Kilauea volcano
© USGS Hawaiian Volcano Observatory
Kilauea volcano
Volcanic activity on Kilauea volcano's East Rift Zone continues, and scientists with the USGS Hawaiian Volcano Observatory are documenting it.

On February 10 at 8:21 in the morning, a large portion of the northeastern rim of the west pit in Pu'u O'o collapsed. Prior to and during the rim collapse, the adjacent ground also subsided.

There have been several active breakouts and lava channels on the Pulama pali over the past few days.


Ebeko Volcano on Kurils, Russia sends two-kilometer ash plume into air

Explosive event at Ebeko volcano on 23 May, 2017
© Dr Janine Krippner
Explosive event at Ebeko volcano on 23 May, 2017
Volcano Ebeko is a natural sight featuring quite often in news reports, as it frequently stages spectacular "ash" shows for those living on Russia's Sakhalin island as well as guests to the picturesque Far Eastern region.

On Saturday, the volcano, which lies on Paramushir island on the Northern Kurils sent up into the air an ash plume of about 2 kilometers above the sea level. "The ash cloud has moved east of the volcano," a report by a local volcano eruption response unit [KVERT] of Institute of Volcanology and Seismology, the Russian Academy of Sciences, reads.


75 years ago humanity witnessed the birth of Paricutín Volcano in Oaxaca, Mexico

The volcano of Parícutin soon after its birth in 1943. Photo by K. Segerstrom

The volcano of Parícutin soon after its birth in 1943. Photo by K. Segerstrom
On February 20, 1943, the farmer Dionisio Pulido observed the birth of a volcano. For weeks the ground near the village of Uruapan, about 200 miles west of Mexico City, had been trembling and deep underground rumblings were heard. That day the earth rose up more than six feet and from a fissure ash and vapors were emitted with a loud hissing sound. In the night a cone of ash formed. Another farmer, Celedonio Gutierrez, described the scene as follows: "In the evening, when night began to fall, we heard noises like the surge of the sea, and red flames of fire rose into the darkened sky, some rising 2,600 feet or more into the air, that burst like golden marigolds, and a rain like artificial fire fell to the ground."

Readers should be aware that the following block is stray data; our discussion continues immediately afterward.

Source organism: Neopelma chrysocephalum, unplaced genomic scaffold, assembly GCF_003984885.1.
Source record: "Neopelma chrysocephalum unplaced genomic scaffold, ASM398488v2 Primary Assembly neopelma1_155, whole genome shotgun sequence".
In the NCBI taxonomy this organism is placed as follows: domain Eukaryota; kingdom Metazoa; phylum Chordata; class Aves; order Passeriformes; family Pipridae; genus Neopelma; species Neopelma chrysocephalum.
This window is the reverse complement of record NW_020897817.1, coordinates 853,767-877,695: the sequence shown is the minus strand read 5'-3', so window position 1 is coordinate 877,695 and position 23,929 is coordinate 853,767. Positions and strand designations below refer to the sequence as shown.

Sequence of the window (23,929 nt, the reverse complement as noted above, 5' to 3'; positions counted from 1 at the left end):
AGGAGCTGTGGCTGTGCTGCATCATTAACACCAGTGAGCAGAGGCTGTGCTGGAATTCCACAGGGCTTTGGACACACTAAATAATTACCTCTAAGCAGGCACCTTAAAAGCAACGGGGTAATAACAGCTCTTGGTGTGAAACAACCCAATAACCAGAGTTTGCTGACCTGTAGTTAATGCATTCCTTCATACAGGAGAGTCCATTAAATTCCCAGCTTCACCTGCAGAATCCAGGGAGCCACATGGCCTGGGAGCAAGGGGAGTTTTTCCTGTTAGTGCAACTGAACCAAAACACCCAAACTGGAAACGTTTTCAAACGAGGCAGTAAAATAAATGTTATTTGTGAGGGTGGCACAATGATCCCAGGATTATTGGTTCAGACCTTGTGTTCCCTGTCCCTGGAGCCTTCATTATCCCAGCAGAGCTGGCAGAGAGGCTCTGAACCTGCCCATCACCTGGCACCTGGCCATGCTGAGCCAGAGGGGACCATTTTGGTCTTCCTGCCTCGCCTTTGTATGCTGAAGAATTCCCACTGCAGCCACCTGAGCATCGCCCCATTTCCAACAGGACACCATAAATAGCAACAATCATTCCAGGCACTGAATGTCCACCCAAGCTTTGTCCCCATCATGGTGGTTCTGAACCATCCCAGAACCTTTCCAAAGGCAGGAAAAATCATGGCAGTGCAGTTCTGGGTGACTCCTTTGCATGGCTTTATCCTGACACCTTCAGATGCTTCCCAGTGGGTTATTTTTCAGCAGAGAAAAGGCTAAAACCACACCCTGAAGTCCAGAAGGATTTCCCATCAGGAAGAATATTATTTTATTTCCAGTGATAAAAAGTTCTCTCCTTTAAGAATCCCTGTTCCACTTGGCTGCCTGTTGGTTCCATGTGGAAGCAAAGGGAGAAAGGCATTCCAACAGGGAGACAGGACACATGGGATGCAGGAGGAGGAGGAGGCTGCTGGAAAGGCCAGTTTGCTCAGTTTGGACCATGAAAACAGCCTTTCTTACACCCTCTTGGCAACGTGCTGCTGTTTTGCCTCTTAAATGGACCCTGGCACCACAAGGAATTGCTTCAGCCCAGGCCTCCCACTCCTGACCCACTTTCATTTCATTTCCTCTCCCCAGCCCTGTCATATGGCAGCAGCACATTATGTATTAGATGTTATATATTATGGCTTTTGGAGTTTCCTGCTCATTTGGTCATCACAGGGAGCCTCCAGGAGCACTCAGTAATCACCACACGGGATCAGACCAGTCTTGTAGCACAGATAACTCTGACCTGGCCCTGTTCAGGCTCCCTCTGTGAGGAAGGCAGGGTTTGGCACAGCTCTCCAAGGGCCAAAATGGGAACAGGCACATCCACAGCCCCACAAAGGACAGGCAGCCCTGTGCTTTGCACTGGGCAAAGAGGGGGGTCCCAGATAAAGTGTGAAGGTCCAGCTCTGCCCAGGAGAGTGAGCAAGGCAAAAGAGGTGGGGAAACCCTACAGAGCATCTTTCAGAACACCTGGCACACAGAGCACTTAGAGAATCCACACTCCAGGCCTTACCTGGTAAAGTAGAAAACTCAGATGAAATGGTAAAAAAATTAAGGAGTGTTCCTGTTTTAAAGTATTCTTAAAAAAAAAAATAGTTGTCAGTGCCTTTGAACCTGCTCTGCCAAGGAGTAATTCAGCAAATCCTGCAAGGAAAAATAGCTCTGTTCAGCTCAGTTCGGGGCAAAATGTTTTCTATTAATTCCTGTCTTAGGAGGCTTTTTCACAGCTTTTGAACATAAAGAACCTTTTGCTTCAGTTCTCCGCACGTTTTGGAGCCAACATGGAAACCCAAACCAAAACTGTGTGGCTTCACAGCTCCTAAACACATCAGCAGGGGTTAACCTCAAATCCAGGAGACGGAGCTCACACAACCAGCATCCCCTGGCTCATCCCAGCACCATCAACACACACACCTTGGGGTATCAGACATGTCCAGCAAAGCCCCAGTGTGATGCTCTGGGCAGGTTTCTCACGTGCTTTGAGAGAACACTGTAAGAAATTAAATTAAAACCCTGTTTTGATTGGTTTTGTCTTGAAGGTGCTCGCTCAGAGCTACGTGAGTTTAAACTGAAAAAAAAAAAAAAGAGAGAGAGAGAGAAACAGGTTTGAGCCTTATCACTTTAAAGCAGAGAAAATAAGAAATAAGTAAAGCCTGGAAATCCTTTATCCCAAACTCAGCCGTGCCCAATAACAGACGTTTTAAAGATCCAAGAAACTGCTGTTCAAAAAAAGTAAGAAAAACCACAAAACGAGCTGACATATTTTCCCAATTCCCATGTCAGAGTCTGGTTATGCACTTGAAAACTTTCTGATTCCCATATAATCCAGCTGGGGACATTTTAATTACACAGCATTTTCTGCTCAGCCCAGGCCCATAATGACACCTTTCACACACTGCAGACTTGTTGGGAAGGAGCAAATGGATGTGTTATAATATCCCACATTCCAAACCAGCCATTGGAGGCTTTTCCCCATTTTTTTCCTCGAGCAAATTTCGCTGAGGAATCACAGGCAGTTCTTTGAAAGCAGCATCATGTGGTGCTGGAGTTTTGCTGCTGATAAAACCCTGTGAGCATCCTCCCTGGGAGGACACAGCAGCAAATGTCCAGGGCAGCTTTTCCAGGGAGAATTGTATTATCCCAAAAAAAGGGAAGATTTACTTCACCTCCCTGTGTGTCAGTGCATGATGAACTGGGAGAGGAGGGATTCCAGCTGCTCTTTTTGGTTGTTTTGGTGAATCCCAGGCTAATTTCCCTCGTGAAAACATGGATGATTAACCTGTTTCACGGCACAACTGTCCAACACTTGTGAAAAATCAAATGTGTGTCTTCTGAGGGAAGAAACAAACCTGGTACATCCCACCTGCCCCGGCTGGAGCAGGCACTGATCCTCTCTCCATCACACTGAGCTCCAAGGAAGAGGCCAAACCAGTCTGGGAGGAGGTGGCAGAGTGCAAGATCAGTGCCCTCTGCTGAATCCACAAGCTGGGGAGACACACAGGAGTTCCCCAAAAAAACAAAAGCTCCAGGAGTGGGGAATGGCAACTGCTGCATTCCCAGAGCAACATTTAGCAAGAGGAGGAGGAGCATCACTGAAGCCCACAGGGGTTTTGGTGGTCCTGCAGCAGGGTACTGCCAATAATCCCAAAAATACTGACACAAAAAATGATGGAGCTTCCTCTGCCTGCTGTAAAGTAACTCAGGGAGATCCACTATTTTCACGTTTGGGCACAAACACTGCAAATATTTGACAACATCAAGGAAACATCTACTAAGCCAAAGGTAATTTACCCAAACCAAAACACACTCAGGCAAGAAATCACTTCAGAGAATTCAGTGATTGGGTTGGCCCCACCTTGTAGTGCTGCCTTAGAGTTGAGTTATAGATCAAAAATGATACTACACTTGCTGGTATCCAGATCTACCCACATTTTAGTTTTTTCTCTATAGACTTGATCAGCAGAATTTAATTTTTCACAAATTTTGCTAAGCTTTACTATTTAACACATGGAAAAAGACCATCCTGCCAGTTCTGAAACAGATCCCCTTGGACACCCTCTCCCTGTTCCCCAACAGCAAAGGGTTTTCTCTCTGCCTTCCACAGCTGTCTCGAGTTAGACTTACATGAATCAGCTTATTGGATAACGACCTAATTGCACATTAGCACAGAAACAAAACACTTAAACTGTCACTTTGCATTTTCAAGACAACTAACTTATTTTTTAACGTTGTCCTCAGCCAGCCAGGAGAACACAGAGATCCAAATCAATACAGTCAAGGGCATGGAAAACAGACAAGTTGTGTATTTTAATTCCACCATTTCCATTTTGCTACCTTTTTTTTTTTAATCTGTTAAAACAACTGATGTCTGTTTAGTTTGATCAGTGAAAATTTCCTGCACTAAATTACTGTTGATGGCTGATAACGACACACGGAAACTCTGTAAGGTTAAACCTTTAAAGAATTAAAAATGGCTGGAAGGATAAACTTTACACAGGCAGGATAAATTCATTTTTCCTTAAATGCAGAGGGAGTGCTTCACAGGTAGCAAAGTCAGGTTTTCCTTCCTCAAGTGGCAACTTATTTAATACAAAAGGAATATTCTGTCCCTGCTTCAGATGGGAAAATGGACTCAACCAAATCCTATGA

Infrasound microphones could predict volcano eruptions before they hit

Villarrica volcano.

Villarrica volcano, Chile
Sound recording equipment is getting better all the time. Researchers from Boise State University, Stanford University, and Chile's University of Concepcion have just found a new, very specific application for low-frequency microphones, however, potentially helping to predict the eruption of certain volcanoes around the world.

Their technology involves monitoring inaudible low frequencies, called infrasound, which are produced by a type of active volcano such as the in southern Chile.

"Many volcanoes produce energetic infrasound — not ultrasound — which is low-frequency sound that travels long distances through the atmosphere and can be recorded with specialized microphophones," Jeffrey Johnson, an associate professor of geophysics at Boise State, told Digital Trends. "Although humans can't perceive infrasound, it can be incredibly energetic."


A single volcano can change Earth's atmosphere - expert

Lava cascades down the slopes of the erupting Mayon volcano in January 2018. Seen from Busay Village in Albay province, 210 miles southeast of Manila, Philippines.
© Dan Amaranto
Lava cascades down the slopes of the erupting Mayon volcano in January 2018. Seen from Busay Village in Albay province, 210 miles southeast of Manila, Philippines.
A single volcano can change the world's atmosphere, even permanently, depending on the intensity of the volcanic eruption, a pollution expert said.

According to Mylene Cayetano, PhD, the head of the Environmental Pollution Studies Laboratory of the Institute of Environmental Science and Meteorology at University of the Philippines Diliman, on top of being a fiery spectacle of nature, volcanoes are a force to be reckoned with.

"A single volcano has the ability to completely change the world's entire atmosphere, maybe even permanently," Cayetano said in statement. Cayetano issued the statement in light of the Philippine Institute of Volcanology and Seismology (Phivolcs) statement that Mayon's restiveness is still far from the peak of explosion, which may come in the coming weks.

According to Cayetano, Southeast Asia is one of the most geologically active regions, of the world, if not the most, and had been home to the most destructive and powerful volcanic eruptions in history. Mayon, one of the world's renowned volcanoes because of its almost-perfect conical shape, is the most active volcano in the Philippines.

Comment: See also: Adapt 2030 Ice Age Report: Sinabung eruption signals 'year without a summer' cycle (VIDEO)

'Red notice' issued to airlines as Sinabung volcano eruption shoots ash 16,000ft in Indonesia (VIDEOS)

Motorists halted by heavy ash fall from Mayon Volcano, Philippines